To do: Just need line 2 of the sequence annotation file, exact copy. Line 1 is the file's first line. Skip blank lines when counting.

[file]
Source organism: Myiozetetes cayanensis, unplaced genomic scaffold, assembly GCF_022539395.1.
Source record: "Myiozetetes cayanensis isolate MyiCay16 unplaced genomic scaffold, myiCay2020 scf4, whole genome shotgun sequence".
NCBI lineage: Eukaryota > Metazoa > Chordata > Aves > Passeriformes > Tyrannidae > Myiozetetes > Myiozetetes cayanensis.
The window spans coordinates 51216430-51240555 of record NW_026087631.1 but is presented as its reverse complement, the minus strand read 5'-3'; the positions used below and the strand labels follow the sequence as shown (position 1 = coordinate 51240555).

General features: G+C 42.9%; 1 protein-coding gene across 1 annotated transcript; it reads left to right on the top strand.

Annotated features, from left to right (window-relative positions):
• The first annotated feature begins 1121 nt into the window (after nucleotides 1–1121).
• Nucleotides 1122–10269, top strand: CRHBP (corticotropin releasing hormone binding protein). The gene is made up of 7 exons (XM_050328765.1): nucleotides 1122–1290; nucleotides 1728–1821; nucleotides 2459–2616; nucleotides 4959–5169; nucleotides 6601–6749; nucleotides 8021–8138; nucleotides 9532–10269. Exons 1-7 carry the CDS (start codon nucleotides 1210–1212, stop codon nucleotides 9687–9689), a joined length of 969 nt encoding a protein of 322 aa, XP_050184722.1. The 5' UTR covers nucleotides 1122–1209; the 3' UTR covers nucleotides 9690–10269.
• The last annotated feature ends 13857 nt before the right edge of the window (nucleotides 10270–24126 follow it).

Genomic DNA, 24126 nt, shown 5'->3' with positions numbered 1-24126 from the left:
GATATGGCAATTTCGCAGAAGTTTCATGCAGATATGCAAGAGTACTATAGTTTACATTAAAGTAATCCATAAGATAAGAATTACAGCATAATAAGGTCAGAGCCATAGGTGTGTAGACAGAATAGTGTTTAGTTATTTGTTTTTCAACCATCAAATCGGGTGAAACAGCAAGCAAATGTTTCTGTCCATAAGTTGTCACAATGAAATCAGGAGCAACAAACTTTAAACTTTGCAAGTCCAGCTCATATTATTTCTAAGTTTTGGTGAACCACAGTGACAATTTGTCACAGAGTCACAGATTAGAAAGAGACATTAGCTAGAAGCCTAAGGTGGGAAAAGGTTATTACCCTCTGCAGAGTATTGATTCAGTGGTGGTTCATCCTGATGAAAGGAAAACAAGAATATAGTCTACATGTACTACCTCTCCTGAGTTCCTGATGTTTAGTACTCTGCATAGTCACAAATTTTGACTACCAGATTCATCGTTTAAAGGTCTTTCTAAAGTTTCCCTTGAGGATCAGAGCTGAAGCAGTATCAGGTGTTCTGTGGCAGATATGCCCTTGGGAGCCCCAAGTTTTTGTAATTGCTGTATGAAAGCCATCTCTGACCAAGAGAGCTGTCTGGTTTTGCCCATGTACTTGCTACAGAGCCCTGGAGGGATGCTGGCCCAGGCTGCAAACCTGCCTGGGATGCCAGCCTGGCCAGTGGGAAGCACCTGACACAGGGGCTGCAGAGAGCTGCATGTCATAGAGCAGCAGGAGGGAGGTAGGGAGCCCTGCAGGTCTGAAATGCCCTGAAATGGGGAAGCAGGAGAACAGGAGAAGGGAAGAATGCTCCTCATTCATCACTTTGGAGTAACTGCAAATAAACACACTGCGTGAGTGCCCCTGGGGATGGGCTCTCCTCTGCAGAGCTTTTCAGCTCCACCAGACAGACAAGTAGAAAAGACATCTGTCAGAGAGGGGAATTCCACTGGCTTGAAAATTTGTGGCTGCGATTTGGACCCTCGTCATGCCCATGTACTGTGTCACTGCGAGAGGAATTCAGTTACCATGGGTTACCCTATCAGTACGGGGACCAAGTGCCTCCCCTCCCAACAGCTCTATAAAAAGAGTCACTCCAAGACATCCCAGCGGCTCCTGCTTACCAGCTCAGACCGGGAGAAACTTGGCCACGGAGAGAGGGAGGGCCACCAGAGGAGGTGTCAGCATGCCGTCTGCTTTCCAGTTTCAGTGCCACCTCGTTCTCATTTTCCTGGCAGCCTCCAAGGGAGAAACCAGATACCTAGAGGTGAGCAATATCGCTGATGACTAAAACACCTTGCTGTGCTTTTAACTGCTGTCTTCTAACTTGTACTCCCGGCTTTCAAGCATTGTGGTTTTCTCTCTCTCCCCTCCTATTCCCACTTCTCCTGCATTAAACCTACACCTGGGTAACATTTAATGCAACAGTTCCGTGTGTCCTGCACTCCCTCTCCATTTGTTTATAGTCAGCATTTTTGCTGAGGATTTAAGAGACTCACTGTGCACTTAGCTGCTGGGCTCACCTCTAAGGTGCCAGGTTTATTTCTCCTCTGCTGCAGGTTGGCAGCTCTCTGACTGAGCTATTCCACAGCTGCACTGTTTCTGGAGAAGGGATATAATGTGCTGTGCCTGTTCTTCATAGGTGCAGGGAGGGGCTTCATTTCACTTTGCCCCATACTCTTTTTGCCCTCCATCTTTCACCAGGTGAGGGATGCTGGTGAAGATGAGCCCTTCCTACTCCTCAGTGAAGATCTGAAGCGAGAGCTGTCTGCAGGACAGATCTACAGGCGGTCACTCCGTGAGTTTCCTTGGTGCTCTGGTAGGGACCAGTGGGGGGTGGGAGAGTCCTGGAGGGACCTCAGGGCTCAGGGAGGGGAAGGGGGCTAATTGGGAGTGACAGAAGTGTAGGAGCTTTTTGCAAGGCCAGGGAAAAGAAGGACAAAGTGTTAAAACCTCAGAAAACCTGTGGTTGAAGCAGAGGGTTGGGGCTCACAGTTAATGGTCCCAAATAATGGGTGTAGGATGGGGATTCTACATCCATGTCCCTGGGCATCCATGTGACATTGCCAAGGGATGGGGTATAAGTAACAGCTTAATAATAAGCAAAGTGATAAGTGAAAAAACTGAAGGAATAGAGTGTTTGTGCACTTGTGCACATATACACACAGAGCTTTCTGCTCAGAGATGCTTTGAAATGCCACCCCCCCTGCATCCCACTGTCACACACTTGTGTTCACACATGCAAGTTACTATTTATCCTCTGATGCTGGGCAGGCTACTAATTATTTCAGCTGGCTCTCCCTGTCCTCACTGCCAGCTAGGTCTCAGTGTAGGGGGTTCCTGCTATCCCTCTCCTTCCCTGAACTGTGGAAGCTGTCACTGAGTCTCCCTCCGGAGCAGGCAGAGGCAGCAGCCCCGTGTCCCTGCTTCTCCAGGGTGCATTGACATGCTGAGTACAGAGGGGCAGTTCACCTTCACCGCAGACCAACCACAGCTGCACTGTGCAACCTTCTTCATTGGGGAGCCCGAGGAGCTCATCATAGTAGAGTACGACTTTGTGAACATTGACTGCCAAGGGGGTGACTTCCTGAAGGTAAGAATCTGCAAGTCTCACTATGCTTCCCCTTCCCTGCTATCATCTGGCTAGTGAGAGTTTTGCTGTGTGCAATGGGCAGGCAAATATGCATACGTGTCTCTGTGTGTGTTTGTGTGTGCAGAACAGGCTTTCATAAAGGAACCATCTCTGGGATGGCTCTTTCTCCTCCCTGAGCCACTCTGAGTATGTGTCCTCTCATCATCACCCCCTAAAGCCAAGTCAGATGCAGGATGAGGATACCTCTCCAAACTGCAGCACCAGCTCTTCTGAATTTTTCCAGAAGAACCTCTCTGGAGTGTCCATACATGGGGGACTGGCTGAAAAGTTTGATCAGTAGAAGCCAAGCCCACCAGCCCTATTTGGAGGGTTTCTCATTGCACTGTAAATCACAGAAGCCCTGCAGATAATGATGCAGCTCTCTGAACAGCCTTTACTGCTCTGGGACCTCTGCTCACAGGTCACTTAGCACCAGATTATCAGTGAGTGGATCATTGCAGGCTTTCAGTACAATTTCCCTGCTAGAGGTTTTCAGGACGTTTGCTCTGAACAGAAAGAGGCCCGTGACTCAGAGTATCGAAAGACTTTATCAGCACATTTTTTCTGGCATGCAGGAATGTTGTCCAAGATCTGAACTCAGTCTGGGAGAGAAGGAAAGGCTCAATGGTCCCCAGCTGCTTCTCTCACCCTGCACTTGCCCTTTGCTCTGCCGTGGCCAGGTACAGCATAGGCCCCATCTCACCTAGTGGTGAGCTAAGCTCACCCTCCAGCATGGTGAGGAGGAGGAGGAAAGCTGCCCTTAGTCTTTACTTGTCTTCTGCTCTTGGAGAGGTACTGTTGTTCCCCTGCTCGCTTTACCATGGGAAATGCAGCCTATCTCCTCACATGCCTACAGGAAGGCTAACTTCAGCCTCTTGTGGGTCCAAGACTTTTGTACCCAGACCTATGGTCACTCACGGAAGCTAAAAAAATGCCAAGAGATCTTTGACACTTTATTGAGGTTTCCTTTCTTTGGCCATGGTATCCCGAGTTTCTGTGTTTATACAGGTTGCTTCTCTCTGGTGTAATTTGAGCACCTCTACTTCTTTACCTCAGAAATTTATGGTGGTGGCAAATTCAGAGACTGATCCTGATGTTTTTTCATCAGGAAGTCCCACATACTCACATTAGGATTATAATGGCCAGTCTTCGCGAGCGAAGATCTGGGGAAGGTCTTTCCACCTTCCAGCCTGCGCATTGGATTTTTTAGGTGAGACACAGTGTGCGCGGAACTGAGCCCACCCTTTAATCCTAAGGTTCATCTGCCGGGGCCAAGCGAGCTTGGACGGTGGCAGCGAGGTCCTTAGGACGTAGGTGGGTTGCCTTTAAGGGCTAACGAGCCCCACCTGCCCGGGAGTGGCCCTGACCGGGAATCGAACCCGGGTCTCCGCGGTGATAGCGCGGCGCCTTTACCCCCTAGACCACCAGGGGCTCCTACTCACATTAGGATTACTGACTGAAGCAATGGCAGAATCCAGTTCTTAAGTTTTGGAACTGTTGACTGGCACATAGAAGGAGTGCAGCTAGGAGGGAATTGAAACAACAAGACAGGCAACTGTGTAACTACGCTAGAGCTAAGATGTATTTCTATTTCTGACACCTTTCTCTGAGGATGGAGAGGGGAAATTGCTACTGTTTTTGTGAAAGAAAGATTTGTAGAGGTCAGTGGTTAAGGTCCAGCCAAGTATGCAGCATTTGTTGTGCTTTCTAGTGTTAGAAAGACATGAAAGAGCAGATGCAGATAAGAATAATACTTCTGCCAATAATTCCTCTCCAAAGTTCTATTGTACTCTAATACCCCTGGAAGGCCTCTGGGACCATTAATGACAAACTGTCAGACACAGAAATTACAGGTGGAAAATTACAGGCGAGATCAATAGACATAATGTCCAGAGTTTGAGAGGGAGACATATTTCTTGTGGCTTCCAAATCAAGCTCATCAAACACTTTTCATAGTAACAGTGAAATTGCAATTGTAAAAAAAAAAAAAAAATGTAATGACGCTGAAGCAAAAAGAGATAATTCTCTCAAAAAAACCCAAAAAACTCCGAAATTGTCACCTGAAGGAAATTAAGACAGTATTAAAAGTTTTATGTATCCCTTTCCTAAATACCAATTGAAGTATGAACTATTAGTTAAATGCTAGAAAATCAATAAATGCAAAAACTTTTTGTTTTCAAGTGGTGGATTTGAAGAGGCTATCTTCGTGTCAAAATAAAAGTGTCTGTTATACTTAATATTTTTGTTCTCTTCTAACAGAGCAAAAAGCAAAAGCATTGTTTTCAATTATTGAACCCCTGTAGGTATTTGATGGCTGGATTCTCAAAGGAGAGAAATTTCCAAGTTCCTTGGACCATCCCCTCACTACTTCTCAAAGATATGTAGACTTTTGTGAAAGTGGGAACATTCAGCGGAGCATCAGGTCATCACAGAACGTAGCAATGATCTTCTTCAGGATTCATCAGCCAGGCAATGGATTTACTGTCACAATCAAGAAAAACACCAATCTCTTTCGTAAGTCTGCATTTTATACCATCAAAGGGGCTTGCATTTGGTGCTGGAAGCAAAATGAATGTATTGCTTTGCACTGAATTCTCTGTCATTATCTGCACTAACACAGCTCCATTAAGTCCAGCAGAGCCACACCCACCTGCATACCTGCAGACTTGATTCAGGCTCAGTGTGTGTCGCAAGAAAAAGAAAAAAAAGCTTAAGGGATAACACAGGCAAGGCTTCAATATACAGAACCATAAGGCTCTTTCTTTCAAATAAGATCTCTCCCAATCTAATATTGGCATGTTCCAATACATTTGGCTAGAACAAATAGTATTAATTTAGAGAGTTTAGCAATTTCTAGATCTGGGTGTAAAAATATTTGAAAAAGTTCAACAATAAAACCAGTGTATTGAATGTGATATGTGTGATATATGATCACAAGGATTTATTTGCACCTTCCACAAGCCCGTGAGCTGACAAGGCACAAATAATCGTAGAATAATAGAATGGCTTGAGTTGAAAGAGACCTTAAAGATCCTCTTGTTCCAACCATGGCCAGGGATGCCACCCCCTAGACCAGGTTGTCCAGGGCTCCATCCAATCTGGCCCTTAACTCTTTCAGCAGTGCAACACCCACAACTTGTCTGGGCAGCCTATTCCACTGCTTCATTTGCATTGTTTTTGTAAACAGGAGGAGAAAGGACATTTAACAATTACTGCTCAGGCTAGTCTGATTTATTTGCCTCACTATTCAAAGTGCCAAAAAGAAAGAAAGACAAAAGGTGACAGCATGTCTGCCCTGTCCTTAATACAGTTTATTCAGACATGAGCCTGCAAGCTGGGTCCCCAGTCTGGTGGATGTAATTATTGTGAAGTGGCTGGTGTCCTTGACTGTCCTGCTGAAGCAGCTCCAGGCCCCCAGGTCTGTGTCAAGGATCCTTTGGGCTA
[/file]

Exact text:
Source record: "Myiozetetes cayanensis isolate MyiCay16 unplaced genomic scaffold, myiCay2020 scf4, whole genome shotgun sequence".